The world’s fastest train isn’t the newest, the shiniest, the Maglev runs the nearly 19 miles from Shanghai’s Pudong International Airport to the Longyang metro station on the outskirts of Shanghai.
2. Fuxing Hao CR400AF/BF: 400 kph
China wins again, also serving as home to the world’s fastest non-maglev train currently in service. The name “Fuxing Hao” translates to mean “rejuvenation,” and each of the two trains have been branded with nicknames: CR400AF is “Dolphin Blue,” and the CR400BF is “Golden Phoenix.” The “CR” stands for China Railway. Both take just under five hours to zip up to 556 passengers each between Beijing South and Shanghai Hongqiao Station,
3. Shinkansen H5 and E5: 360 kph
Japan is celebrating the 54th anniversary of high speed rail his year, since it was way back in 1964 that the Hikari high-speed train launched service between Tokyo and Osaka, cutting travel time between the country’s two largest cities from seven hours to a mere four by rail. The H5 and E5 series Shinkansen, respectively running the Tohoku and Hokkaido services, are two of the newer bullet trains on Japan’s tracks, and so far the fastest in regular commercial service in the country.
4. The Italo and Frecciarossa: 354 kph
Italy’s duelling train operators, NTV and Trenitalia, each flaunt a high-speed train that tie as Europe’s fastest, capable of shuttling passengers from Milan to Florence or Rome in under three hours. The Frecciarossa, or “red arrow,” was unveiled during Expo 2015, held in Milan, and the train is remarkable as much for its speed as for its construction; its components are nearly 100 percent renewable and sustainable.
5. Renfe AVE: 349 kph
Spain’s fastest train is the Velaro E by Siemens, and it is used for long-distance services to major Spanish cities and beyond: traveling from Barcelona can now be accomplished on high-speed rail in six hours.
6. Haramain Western Railway: 349 kph
The Mecca-Medina high-speed link stretches the 450 miles between Saudi Arabia’s most holy cities. Traveling the length of the route takes two and a half hours, compared to five hours by car. Speed isn’t the entire justification for the construction of this railway, however; the Haramain is expected to carry three million passengers a year, including many Hajj and Umrah pilgrims, relieving traffic congestion.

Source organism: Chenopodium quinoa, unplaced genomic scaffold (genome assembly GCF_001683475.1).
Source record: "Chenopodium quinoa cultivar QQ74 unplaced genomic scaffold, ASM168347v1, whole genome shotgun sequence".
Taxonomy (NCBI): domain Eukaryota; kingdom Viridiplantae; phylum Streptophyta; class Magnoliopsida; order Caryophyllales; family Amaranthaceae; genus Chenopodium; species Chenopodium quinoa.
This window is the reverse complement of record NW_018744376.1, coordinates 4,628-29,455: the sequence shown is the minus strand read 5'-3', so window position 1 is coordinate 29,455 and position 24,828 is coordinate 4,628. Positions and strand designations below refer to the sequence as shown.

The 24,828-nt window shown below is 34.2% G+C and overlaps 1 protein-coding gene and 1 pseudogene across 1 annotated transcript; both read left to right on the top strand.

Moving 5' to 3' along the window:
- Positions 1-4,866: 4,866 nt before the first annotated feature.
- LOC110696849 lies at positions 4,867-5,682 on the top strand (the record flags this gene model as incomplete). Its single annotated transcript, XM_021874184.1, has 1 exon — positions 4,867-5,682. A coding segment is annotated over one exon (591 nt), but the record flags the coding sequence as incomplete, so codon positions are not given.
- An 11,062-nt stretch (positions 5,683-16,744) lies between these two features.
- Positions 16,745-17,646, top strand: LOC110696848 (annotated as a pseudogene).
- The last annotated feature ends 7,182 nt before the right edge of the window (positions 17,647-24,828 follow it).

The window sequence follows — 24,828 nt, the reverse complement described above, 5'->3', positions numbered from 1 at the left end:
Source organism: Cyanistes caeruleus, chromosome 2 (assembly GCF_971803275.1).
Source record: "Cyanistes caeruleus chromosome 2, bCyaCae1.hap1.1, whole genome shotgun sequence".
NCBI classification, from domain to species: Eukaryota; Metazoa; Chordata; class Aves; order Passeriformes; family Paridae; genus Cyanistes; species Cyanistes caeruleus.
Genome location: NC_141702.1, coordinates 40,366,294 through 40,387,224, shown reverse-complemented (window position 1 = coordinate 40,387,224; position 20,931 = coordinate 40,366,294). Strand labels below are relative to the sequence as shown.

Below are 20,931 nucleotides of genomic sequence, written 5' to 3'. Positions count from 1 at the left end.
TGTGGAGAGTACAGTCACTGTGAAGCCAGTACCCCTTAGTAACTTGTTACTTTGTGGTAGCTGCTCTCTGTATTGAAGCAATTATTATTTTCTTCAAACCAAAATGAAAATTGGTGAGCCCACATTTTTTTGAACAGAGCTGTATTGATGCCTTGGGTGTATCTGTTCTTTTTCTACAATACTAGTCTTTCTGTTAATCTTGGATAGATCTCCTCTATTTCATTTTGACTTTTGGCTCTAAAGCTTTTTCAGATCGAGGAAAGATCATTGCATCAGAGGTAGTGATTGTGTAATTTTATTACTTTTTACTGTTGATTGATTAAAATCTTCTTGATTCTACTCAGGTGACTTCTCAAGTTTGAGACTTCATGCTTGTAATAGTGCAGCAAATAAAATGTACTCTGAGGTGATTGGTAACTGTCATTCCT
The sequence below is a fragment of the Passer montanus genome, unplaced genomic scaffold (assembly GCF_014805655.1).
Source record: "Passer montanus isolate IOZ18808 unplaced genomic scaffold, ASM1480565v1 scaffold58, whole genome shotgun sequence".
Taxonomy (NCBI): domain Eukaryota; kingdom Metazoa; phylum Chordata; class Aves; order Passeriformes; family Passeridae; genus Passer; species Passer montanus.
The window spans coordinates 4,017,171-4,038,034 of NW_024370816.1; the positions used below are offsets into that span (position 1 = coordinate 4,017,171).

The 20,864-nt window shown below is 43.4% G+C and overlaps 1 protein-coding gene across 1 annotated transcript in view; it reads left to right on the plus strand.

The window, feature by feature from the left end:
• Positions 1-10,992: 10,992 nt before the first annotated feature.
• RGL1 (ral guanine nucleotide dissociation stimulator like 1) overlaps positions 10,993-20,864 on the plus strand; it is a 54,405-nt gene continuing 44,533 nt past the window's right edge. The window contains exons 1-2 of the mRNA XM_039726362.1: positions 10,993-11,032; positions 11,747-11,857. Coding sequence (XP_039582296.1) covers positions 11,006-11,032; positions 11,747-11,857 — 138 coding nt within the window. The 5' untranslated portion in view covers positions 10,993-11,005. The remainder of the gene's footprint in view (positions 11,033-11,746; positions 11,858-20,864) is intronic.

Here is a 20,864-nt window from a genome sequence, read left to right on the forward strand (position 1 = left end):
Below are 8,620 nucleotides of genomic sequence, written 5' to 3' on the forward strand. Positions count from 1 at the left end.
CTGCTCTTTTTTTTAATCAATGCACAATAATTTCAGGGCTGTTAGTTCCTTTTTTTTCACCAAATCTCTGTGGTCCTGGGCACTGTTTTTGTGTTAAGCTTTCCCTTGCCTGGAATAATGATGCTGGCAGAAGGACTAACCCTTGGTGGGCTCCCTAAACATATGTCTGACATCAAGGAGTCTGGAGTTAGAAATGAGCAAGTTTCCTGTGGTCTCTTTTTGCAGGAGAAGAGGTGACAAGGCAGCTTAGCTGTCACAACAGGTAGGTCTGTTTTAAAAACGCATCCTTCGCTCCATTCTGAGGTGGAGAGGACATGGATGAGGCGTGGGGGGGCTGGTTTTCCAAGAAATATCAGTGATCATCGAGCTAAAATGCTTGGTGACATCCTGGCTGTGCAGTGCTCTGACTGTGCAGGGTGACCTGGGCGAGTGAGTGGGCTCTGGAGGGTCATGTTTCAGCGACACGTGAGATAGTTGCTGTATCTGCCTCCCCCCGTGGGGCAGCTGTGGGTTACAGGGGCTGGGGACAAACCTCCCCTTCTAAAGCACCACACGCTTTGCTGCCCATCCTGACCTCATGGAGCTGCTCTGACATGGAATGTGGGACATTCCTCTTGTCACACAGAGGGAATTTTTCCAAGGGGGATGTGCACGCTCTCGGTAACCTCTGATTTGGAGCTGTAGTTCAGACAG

7. DeutscheBahn ICE: 330 kph
The distinctively futuristic white and silver of the Inter-City Express, or ICE, combined with its sharp red cheatline, makes an impressive sight speeding through scenic German countryside. Similar to Spain’s Renfe AVE train, Germany’s fastest train is another Siemens design, the Velaro, and was built to fit through the Channel Tunnel. That’s a serious asset for DeutscheBahn’s long-term plans to operate these trains from Frankfurt to London.
8. Korail KTX: 330mph
South Korea’s high-speed rail network is far from the newest (the KTX debuted in 2004), but it does hold its rank among the fastest. The latest route, opened for the 2018 Winter Olympics, connects Incheon to the coastal town of Gangneung in the east, stopping in Seoul along the way. The KTX cuts the transport time to reach the ski slopes of from six hours by conventional train to under two hours.
9. Eurostar e320 and TGV: 322 kph
Both the TGV and Eurostar e320 trains are tied for next on the list, but the latter underwent a redesign in 2015. Named for its top speed of 320 km/hr, the e320 series is the first tip-to-tail redesign of a Eurostar train in the company’s 22-year history. The speedier trains—20 km/hr faster than the earlier, e300 series—are capable of trimming another 15 minutes off the already zippy Eurostar trips of around two hours between Brussels, Paris, London and Amsterdam. Since Eurostar delivers its passengers right to the centre of each city and fares are available with Rail Europe from $70 one-way, it’s a wonder anyone still flies between the cities.
10. Thalys: 300 mph
Connecting Amsterdam, Brussels, Paris, and Cologne with multiple daily services, the Thalys is one of Europe’s most important train lines for both leisure and business travellers; in fact, its ridership is almost an even split between the two categories.
Benefits of High-Speed Rail
According to the American Public Transportation Association implementing high-speed rail (HSR) will provide Americans with more transportation choices.
It will also make sure that America remains an economic engine, and meets the environmental and energy challenges of this century.
Investing in high-speed rail:
Building high-speed rail will create hundreds of thousands of jobs. Every $1 billion in investment creates 24,000 jobs. These are highly skilled jobs that will revitalize the domestic rail industries supplying transportation products and services. Many additional jobs are created through the commerce fostered through the economic activity and development which they spark.
Increases Economic Activity:
Every $1 invested creates $4 in economic benefits. Upgrading passenger operations on newly revitalized tracks, bridges and rights of way is spurring
business productivity along corridors. The rail services will connects economically vital regions and helps to keep them mobile, productive,
efficient and internationally competitive. HSR also expands visitor markets and tourism while increasing visitor spending.